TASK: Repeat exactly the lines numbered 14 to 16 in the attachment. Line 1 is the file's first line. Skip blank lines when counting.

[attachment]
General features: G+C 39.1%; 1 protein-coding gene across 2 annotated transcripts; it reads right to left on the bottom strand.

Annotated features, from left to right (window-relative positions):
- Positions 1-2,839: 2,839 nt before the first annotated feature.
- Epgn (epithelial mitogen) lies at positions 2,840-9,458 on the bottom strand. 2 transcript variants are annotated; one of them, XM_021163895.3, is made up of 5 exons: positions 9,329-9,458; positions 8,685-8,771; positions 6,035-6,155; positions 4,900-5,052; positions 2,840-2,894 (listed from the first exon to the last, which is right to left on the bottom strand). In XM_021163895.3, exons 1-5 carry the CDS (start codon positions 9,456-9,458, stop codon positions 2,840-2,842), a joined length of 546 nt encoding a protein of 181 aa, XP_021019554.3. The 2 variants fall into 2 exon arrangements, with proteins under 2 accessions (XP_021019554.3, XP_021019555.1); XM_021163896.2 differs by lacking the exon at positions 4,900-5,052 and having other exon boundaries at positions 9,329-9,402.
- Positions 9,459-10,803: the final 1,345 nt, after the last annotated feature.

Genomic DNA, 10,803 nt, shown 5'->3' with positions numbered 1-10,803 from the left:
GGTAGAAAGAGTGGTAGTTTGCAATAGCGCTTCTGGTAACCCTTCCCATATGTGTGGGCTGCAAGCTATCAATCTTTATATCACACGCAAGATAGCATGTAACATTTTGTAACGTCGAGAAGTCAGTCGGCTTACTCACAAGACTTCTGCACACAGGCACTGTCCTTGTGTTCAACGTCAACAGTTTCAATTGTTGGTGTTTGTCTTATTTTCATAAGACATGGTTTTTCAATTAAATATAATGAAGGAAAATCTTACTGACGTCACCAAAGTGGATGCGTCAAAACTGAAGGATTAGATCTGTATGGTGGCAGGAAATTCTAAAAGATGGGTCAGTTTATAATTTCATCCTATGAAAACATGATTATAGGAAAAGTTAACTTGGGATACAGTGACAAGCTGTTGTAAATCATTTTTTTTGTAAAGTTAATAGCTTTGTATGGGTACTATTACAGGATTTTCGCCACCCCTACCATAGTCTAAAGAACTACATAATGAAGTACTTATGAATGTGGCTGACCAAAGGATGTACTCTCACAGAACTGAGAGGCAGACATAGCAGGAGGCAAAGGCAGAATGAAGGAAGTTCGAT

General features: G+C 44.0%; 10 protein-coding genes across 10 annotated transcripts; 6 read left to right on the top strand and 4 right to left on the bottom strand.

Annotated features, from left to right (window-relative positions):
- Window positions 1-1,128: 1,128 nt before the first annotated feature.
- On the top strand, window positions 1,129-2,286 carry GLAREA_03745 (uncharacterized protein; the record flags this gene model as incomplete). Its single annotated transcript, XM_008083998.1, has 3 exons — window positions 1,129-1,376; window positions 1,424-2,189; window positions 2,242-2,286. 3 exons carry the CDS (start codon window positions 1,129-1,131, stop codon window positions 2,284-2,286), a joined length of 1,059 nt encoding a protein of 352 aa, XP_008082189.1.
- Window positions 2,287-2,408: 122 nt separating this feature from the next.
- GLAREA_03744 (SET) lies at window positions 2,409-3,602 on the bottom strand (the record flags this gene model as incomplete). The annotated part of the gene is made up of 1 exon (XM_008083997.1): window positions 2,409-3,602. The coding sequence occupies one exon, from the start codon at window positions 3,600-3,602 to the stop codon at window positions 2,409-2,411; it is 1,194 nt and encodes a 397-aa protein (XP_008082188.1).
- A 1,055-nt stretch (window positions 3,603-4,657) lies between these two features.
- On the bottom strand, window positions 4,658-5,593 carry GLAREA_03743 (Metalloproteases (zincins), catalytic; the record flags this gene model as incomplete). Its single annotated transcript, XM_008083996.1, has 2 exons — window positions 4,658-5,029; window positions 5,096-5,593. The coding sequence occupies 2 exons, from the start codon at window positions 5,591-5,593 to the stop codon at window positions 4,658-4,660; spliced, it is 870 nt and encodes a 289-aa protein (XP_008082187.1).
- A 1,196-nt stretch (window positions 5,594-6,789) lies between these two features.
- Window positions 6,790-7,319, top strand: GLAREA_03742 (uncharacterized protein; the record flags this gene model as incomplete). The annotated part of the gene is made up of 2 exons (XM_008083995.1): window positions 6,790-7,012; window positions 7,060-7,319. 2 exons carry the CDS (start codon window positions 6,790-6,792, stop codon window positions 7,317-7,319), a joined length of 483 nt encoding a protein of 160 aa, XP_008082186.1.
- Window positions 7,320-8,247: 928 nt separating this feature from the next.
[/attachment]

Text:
- A 1,055-nt stretch (window positions 3,603-4,657) lies between these two features.
- On the bottom strand, window positions 4,658-5,593 carry GLAREA_03743 (Metalloproteases (zincins), catalytic; the record flags this gene model as incomplete). Its single annotated transcript, XM_008083996.1, has 2 exons — window positions 4,658-5,029; window positions 5,096-5,593. The coding sequence occupies 2 exons, from the start codon at window positions 5,591-5,593 to the stop codon at window positions 4,658-4,660; spliced, it is 870 nt and encodes a 289-aa protein (XP_008082187.1).
- A 1,196-nt stretch (window positions 5,594-6,789) lies between these two features.